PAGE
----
HHS acknowledges Ren's sequence was "nearly identical" to the one China shared two weeks later with the World Health Organization, the committee said. The Chinese Communist Party previously claimed it "informed the international community of the outbreak as soon as possible."

"This significant discovery further underscores why we cannot trust any of the so-called ‘facts’ or data provided by the CCP and calls into serious question the legitimacy of any scientific theories based on such information," said Energy and Commerce Chairwoman Cathy McMorris Rodgers, R-Wash., Health Subcommittee Chairman Brett Guthrie, R-Ky., and Oversight Subcommittee Chairman Morgan Griffith, R-Va.

Former Senate Finance Committee investigator Paul Thacker emphasized that Ren was on "Fauci's payroll" at the time because she was a co-investigator on the EcoHealth bat-coronavirus project funded by NIAID. He said NIH ignored multiple requests to tell him how much it paid Ren, whose salary and benefits are redacted from the grant. 

Not redacted: NIH paid for Ren's travel to the U.S. to meet with EcoHealth President Peter Daszak and University of North Carolina gain-of-function researcher Ralph Baric.

Baric covertly contributed to a peer-reviewed journal article in February 2020 that claims no "credible evidence" supports "laboratory engineering" of SARS-CoV-2. Fauci and Collins also covertly shaped the similar Proximal Origins paper dismissing lab-leak published the following month, earning the nickname "Bethesda Boys" from the listed authors.

Wenstrup's subcommittee flagged other notable disclosures by Morens, the Fauci adviser, in his interview. He allegedly characterized Daszak as a "close friend," in Wenstrup's words, while Daszak called Morens his "mentor" in an even longer subcommittee interview in November.

"Dr. Morens stood with 100% certainty behind the zoonotic origin of COVID-19" while admitting "he has not explored any of the scientific evidence behind a potential lab leak or an engineered virus," the subcommittee said.

Morens would have a tougher time dismissing a leak of a lab-modified pangolin virus detailed in a preprint paper, not yet peer-reviewed, posted Jan. 4 by Chinese researchers. 

"SARS-CoV-2-related pangolin coronavirus GX_P2V(short_3UTR) can cause 100% mortality in human ACE2-transgenic mice, potentially attributable to late-stage brain infection," they wrote, referring to mice genetically modified to make the ACE2 protein that SARS-CoV-2 targets.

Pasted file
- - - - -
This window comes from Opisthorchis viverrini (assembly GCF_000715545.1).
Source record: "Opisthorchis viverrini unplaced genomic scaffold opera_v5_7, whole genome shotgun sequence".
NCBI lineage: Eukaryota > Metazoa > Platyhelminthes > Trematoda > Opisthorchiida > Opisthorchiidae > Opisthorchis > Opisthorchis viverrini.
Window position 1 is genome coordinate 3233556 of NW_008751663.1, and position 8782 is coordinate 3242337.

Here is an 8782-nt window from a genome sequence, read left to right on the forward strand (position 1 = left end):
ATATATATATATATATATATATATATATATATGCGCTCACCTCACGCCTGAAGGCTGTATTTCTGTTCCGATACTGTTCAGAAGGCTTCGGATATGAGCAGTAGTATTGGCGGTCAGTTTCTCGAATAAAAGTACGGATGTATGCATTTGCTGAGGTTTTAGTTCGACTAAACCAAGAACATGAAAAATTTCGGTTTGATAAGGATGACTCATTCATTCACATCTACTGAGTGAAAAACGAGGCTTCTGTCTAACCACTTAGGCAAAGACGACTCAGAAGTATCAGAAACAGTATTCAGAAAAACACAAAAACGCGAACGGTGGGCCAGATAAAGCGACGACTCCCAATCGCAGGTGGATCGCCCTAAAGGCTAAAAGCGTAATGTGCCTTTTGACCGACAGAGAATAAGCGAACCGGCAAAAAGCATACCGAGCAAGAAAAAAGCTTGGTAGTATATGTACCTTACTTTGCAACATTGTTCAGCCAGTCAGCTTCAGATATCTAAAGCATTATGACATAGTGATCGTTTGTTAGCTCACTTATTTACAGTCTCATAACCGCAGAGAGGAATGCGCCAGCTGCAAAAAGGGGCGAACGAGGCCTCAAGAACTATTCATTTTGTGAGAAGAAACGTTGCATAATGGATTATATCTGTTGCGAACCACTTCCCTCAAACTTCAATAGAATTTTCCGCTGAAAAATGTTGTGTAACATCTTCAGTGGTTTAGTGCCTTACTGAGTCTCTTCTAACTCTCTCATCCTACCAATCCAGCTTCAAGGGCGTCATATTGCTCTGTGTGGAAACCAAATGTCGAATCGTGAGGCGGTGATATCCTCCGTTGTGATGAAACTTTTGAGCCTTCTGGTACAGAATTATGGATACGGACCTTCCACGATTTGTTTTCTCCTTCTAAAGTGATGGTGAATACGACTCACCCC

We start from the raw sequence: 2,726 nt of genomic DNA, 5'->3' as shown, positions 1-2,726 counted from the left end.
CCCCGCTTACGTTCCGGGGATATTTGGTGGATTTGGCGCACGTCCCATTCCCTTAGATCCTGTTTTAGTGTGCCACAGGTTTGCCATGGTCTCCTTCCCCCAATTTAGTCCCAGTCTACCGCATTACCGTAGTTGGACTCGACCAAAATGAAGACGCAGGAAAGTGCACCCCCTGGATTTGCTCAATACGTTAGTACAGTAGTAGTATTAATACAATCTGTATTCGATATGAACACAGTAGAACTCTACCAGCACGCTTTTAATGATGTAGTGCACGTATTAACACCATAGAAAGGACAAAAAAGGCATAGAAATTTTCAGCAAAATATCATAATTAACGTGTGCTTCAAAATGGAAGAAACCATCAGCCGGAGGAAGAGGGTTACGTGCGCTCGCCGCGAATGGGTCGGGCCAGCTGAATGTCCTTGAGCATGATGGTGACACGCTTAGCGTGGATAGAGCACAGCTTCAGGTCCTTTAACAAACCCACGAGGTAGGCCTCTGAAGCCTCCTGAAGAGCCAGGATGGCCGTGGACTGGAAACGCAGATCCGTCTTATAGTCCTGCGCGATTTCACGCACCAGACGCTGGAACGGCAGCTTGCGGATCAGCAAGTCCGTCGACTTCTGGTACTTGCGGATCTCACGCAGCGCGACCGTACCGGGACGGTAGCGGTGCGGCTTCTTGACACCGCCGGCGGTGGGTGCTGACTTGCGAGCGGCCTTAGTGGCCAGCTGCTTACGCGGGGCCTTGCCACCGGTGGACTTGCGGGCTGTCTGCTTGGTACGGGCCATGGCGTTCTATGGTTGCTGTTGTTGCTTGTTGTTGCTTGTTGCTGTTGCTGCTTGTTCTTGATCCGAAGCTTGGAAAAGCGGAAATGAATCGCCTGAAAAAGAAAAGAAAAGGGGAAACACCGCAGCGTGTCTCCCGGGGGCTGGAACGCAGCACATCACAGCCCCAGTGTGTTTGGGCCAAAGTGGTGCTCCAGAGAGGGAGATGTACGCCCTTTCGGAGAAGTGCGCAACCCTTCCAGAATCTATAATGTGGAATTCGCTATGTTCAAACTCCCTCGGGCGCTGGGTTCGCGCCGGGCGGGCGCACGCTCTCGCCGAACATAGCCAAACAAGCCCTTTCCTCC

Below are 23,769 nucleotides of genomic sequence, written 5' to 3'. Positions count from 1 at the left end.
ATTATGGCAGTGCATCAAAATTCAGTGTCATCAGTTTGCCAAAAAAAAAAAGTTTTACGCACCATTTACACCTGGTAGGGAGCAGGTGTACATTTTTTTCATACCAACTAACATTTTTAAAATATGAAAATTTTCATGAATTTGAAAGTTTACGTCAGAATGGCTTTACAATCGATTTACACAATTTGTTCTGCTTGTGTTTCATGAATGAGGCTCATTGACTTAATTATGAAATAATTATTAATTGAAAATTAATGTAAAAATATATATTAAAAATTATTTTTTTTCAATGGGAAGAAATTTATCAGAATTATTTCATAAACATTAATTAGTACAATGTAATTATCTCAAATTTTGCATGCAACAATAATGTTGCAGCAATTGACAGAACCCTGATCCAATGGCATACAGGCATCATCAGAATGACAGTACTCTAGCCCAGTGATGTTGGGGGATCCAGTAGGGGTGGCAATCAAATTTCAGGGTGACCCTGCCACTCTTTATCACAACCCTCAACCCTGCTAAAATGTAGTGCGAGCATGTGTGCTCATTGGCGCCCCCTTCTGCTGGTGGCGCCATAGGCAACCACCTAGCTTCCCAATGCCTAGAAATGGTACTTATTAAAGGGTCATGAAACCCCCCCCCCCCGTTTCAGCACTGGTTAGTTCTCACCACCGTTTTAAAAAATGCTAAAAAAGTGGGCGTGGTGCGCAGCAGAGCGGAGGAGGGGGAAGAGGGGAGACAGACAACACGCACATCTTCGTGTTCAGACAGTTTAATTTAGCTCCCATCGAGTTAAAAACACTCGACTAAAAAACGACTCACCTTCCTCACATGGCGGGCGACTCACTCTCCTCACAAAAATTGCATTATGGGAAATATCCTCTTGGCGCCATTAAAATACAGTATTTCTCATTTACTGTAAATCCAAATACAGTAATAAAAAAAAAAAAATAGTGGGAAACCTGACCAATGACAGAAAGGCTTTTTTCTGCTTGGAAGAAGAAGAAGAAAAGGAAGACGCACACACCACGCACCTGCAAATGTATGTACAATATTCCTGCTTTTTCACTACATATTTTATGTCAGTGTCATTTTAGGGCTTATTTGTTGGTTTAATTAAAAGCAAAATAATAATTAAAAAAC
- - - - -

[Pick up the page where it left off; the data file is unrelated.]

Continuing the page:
All four humanized mice who were infected died in 7-8 days, the researchers said. "This underscores a spillover risk of GX_P2V into humans and provides a unique model for understanding the pathogenic mechanisms of SARS-CoV-2-related viruses."

Though the study is small and doesn't necessarily translate into more-complex human immune systems, the benefit of such lab-modified pathogens is vastly outweighed by the recurrence of "leaks and safety crises" in even the best-run labs, former drug industry reporter Alex Berenson wrote in his newsletter Tuesday.

He noted a young French researcher died in 2019 from a brain disease attributable to cutting herself years earlier while "cleaning a machine used to cut brain sections from mice infected with a version of mad-cow disease."

The Springer Nature journal Neurochemical Research published the COVID vaccine-pregnant rats paper Jan. 10. While both sexes of offspring were affected, males were hit harder, the Turkish researchers found.

The Pfizer vaccine "significantly alters WNT gene expression and BDNF levels in both male and female rats, suggesting a profound impact on key neurodevelopmental pathways," they wrote, referring to a "major family of signaling molecules" and a "key molecule involved in plastic changes related to learning and memory."

"Notably, male rats exhibited pronounced autism-like behaviors, characterized by a marked reduction in social interaction and repetitive patterns of behavior," the researchers found. 

"Furthermore, there was a substantial decrease in neuronal counts in critical brain regions, indicating potential neurodegeneration or altered neurodevelopment. Male rats also demonstrated impaired motor performance, evidenced by reduced coordination and agility."